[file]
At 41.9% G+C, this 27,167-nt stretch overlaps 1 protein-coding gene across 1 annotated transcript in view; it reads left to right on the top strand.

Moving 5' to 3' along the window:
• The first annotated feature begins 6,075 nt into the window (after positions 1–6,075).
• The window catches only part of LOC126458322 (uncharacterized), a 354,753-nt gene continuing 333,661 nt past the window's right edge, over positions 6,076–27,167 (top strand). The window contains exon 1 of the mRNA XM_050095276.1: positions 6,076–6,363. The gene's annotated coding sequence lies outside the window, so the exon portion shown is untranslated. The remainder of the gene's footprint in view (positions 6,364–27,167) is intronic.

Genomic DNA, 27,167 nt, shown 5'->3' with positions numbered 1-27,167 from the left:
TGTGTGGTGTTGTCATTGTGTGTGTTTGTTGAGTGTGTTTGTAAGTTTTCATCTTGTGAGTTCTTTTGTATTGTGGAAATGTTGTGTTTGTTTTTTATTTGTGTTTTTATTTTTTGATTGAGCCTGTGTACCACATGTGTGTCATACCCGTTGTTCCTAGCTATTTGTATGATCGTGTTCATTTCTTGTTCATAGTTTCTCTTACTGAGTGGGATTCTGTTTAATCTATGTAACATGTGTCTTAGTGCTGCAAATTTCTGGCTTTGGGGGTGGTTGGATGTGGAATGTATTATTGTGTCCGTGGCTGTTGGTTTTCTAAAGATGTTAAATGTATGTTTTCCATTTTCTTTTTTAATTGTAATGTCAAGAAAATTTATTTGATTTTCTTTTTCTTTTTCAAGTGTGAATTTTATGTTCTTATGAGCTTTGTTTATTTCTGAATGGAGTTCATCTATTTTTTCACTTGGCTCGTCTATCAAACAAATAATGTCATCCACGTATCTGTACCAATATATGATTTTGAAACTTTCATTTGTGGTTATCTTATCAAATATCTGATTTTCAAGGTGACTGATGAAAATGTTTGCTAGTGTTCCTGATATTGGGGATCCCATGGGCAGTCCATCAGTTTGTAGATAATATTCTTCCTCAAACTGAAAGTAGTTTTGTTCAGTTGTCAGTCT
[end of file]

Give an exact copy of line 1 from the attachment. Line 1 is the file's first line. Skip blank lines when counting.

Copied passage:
At 41.9% G+C, this 27,167-nt stretch overlaps 1 protein-coding gene across 1 annotated transcript in view; it reads left to right on the top strand.